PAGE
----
Notwithstanding the several inherent limitations of any retrospective review (including omissions, miscodings or other inaccuracies, potential for selection bias), the study by Richman et al1 in this issue of JAMA Surgery reflects an enormous effort by the authors to analyze a large patient database to assess and measure the adherence and outcomes of β-blockade continuation according to the Surgical Care Improvement Project (SCIP) and the revised SCIP criteria. Since the initiation of the SCIP, specific best-practice metrics have become measurable standards of care. Despite its widespread acceptance and use, the merits of β-blockade in the perioperative setting have been inconsistent based on multiple investigations. Unfortunately, the article “Improved Outcomes Associated With a Revised Quality Measure for Continuing Perioperative β-Blockade” demonstrates, again, the lack of understanding with respect to β-blockade therapy and the associated risks and benefits when use occurs during the perioperative time line.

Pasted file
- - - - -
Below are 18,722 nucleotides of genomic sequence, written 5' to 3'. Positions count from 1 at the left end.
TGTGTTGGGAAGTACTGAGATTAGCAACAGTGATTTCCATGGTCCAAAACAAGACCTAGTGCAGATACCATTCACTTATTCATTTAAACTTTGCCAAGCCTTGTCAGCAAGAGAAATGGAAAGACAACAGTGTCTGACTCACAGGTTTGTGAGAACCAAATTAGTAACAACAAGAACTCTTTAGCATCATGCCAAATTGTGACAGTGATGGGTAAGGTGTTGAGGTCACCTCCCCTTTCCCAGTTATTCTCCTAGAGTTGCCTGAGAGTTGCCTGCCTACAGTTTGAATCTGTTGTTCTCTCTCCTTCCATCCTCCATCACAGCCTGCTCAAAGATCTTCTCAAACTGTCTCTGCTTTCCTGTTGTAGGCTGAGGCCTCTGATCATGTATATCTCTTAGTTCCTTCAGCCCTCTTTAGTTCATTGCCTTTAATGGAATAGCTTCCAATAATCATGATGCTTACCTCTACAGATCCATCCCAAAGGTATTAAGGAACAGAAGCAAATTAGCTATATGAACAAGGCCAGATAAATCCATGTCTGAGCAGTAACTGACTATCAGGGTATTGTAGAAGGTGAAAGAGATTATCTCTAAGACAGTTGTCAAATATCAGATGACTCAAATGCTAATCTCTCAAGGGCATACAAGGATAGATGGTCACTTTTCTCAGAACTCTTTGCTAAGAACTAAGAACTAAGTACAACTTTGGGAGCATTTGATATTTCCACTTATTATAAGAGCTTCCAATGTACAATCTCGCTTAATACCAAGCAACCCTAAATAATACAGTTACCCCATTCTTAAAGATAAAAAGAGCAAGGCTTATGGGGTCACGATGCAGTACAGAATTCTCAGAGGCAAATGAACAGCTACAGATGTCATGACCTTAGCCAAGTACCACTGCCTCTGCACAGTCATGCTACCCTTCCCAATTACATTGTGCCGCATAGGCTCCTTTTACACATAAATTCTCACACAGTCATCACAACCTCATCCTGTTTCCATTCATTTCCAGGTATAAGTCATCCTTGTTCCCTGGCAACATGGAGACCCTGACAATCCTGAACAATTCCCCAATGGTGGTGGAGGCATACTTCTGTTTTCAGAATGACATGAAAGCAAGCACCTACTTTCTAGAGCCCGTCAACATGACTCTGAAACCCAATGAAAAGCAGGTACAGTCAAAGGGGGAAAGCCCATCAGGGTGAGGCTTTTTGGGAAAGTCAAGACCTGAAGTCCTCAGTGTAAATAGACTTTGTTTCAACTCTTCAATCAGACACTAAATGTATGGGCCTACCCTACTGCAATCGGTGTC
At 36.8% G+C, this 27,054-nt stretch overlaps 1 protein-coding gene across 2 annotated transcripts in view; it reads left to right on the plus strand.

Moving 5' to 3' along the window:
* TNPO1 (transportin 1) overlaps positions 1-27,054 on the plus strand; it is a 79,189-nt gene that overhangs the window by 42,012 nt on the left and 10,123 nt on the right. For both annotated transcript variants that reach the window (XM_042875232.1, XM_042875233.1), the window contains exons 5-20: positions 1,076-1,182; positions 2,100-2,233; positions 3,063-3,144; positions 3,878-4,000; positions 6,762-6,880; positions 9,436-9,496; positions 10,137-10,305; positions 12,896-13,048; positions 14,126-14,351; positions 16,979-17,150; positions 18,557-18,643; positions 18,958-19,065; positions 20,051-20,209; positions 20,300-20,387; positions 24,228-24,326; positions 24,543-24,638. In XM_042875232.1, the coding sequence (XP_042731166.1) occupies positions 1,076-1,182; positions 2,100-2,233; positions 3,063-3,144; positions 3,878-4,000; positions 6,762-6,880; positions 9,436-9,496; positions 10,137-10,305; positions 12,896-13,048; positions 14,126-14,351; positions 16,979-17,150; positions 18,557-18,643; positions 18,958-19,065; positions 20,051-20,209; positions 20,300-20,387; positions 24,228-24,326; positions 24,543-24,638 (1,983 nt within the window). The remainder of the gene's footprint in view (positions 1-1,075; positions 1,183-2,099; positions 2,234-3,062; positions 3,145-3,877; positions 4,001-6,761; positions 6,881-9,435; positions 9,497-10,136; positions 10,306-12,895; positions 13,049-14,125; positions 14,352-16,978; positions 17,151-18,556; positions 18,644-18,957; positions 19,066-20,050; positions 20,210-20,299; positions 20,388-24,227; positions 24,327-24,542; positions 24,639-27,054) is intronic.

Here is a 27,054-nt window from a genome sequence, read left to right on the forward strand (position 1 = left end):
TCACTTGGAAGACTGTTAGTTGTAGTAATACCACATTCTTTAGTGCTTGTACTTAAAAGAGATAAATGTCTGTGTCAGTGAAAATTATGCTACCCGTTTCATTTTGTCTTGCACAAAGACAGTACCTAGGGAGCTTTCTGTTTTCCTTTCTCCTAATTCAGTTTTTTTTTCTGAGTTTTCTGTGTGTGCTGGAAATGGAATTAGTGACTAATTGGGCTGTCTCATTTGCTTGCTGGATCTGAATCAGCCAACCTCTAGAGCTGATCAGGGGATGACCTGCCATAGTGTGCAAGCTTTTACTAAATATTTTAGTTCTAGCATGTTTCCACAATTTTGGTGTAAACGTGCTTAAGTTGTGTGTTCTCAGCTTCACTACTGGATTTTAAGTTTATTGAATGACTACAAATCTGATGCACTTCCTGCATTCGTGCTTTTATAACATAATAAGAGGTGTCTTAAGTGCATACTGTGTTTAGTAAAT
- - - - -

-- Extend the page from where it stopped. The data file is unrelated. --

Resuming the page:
Britt LD. β-Blockade Therapy in the Perioperative Period: Is There Convincing Evidence? JAMA Surg. 2014;149(10):1038. doi:10.1001/jamasurg.2014.386
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